Naaman was a captain in the Syrian army, powerful and respected man. REFER UP to captain. He was also blessed of God despite the fact that he was not an Israelite. Verse 1 of our text says the Lord gave the Syrians deliverance through him. REFER UP to deliverance. Obviously, while Naaman was not an Israelite, God was a force in his life. II Kings 5 may be the only place in the Bible where a man acknowledged as a leper was in a position of power. In Israel, such people were thought to be unclean. But Naaman was described as a mighty man, and honourable.
Naaman had learned to live with his condition. But an Israelite girl, who served as a personal attendant for Naaman’s wife, knew of the profit Elisha, who lived in Samaria. The maid thought Elisha could heal Naaman, and when her words got back to the captain, he decided to seek help. This is just one example of how the subjugation and oppression of the Israelites managed to advance God’s purposes. Even through sorrowful actions, His will was done. Acts 8:3-4. Just as a girl taken captive by the Syrians in a war with Israel blessed a good Syrian man and led him to God, the early Christians scattered by Saul reached many.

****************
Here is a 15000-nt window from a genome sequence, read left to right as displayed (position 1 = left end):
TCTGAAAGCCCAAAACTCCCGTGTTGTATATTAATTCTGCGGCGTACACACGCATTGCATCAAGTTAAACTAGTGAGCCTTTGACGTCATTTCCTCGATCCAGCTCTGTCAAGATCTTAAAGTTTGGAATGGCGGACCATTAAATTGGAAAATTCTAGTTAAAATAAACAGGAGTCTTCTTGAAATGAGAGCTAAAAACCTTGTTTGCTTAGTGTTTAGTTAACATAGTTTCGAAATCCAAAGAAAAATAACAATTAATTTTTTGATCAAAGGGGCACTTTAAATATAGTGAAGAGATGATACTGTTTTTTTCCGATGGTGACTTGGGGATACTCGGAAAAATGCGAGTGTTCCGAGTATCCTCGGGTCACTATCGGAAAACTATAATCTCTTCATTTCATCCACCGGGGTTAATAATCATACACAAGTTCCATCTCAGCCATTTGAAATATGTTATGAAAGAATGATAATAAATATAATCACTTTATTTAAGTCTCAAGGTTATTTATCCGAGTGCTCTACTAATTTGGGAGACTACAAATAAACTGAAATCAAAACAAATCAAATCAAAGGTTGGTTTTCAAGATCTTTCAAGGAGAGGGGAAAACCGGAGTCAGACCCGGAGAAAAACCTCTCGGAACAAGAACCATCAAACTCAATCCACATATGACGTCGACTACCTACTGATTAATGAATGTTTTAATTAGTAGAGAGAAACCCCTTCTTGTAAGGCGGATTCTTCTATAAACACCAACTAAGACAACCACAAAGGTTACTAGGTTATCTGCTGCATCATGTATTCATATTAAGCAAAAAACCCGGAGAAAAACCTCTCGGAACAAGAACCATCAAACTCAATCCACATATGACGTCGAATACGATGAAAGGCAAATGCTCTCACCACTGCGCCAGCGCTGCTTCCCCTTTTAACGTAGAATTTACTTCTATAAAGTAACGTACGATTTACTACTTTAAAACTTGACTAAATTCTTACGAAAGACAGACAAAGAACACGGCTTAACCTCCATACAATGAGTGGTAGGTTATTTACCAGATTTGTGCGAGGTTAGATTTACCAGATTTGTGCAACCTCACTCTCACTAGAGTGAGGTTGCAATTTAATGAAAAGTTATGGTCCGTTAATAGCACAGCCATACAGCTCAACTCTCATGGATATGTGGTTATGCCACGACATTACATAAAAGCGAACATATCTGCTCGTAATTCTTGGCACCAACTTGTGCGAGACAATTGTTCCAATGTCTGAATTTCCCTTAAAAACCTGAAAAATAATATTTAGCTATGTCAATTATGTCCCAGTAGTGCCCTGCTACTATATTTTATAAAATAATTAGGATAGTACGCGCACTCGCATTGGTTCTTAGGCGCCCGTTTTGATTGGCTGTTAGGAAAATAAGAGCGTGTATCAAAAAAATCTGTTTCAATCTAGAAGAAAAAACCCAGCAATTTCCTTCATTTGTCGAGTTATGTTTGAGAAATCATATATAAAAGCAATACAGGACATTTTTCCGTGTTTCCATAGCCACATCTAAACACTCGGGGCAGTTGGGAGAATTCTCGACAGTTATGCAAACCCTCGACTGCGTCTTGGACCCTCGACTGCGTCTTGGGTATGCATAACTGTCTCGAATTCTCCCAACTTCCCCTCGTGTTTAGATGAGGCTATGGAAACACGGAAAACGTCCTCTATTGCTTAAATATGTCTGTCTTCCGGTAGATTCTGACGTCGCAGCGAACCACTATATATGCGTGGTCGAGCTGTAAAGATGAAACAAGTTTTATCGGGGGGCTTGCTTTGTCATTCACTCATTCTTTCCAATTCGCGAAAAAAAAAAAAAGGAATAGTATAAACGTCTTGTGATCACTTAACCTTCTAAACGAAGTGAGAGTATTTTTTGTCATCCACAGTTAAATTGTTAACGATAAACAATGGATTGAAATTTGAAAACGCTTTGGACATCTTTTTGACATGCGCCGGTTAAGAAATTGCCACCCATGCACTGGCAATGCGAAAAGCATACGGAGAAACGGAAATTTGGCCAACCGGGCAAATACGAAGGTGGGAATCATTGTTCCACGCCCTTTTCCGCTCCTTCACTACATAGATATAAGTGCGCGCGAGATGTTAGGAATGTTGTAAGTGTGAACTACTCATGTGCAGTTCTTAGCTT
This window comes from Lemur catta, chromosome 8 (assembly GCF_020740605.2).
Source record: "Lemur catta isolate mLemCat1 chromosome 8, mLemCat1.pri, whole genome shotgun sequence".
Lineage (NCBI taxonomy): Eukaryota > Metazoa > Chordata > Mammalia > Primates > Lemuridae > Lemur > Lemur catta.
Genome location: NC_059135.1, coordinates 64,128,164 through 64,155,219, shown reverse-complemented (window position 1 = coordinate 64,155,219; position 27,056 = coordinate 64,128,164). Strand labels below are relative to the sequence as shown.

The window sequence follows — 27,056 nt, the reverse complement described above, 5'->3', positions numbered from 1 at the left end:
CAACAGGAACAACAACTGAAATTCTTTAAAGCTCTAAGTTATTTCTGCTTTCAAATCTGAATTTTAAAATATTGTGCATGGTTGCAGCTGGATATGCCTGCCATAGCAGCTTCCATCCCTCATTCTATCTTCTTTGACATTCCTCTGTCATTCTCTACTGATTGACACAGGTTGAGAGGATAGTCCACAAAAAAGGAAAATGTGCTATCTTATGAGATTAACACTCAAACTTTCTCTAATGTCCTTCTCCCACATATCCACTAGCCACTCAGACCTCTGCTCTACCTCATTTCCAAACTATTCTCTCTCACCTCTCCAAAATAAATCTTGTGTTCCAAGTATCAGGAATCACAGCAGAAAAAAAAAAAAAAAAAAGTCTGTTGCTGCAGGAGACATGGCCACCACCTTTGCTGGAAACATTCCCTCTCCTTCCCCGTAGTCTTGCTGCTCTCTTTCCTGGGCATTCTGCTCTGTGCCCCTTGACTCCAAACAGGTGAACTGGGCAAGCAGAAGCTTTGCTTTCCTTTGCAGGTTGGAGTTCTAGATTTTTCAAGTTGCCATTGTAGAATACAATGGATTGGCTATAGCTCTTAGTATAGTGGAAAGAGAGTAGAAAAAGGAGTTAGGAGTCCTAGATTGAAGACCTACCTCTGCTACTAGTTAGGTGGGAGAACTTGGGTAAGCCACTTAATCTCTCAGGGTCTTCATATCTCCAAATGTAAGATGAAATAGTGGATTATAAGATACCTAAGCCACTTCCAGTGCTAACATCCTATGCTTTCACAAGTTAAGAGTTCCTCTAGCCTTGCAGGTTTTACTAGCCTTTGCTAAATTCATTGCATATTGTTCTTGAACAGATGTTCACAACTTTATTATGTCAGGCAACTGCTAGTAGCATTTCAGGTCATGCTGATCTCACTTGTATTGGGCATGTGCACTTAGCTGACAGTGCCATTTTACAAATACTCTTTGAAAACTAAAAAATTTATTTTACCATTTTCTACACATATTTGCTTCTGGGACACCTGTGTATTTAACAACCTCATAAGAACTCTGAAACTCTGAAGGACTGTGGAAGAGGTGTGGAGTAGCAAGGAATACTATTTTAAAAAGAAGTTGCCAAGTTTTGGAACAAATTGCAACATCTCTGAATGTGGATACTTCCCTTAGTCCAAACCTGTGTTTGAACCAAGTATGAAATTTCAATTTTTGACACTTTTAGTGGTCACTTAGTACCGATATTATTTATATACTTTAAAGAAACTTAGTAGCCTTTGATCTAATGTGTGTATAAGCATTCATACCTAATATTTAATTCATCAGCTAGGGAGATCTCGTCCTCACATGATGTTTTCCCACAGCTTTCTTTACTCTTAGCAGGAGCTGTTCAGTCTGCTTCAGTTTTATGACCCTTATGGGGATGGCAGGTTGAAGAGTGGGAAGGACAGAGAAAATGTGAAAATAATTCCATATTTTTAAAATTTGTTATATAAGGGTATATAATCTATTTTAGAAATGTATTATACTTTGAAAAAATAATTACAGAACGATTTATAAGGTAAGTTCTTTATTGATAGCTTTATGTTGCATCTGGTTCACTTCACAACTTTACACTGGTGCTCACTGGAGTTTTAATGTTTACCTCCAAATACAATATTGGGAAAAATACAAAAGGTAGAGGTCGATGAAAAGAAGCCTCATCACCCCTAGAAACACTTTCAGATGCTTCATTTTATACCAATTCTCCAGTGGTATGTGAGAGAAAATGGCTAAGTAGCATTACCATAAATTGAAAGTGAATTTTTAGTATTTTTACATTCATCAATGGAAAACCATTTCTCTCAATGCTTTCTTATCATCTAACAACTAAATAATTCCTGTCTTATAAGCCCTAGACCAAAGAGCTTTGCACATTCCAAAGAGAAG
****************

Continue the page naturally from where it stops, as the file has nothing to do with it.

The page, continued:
Back to Naaman. One thing that impresses me about Naaman is the fact that he was willing to listen to a little girl speaking in faith. I’m sure he visited the best physicians and magicians in Syria. But when he finds out that someone else in another country can heal him, he leaps at the chance. Would that all of us would leap at the chance for salvation after they hear the true story of the Gospel. In any case, Naaman decides to visit an Israelite profit in Samaria.